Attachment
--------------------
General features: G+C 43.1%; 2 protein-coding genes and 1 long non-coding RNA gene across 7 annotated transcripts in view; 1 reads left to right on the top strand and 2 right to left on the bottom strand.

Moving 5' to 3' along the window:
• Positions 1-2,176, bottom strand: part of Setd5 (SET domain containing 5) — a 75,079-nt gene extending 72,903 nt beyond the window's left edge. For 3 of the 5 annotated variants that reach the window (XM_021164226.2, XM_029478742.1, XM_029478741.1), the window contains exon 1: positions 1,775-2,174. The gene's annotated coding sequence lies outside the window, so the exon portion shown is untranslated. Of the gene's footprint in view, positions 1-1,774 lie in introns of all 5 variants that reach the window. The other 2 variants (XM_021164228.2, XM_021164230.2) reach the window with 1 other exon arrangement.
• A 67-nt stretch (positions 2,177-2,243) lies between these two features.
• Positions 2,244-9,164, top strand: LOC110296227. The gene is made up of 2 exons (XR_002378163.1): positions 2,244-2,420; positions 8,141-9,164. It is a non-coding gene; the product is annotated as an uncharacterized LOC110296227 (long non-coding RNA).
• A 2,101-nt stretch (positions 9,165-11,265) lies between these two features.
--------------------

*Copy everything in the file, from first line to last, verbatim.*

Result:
General features: G+C 43.1%; 2 protein-coding genes and 1 long non-coding RNA gene across 7 annotated transcripts in view; 1 reads left to right on the top strand and 2 right to left on the bottom strand.

Moving 5' to 3' along the window:
• Positions 1-2,176, bottom strand: part of Setd5 (SET domain containing 5) — a 75,079-nt gene extending 72,903 nt beyond the window's left edge. For 3 of the 5 annotated variants that reach the window (XM_021164226.2, XM_029478742.1, XM_029478741.1), the window contains exon 1: positions 1,775-2,174. The gene's annotated coding sequence lies outside the window, so the exon portion shown is untranslated. Of the gene's footprint in view, positions 1-1,774 lie in introns of all 5 variants that reach the window. The other 2 variants (XM_021164228.2, XM_021164230.2) reach the window with 1 other exon arrangement.
• A 67-nt stretch (positions 2,177-2,243) lies between these two features.
• Positions 2,244-9,164, top strand: LOC110296227. The gene is made up of 2 exons (XR_002378163.1): positions 2,244-2,420; positions 8,141-9,164. It is a non-coding gene; the product is annotated as an uncharacterized LOC110296227 (long non-coding RNA).
• A 2,101-nt stretch (positions 9,165-11,265) lies between these two features.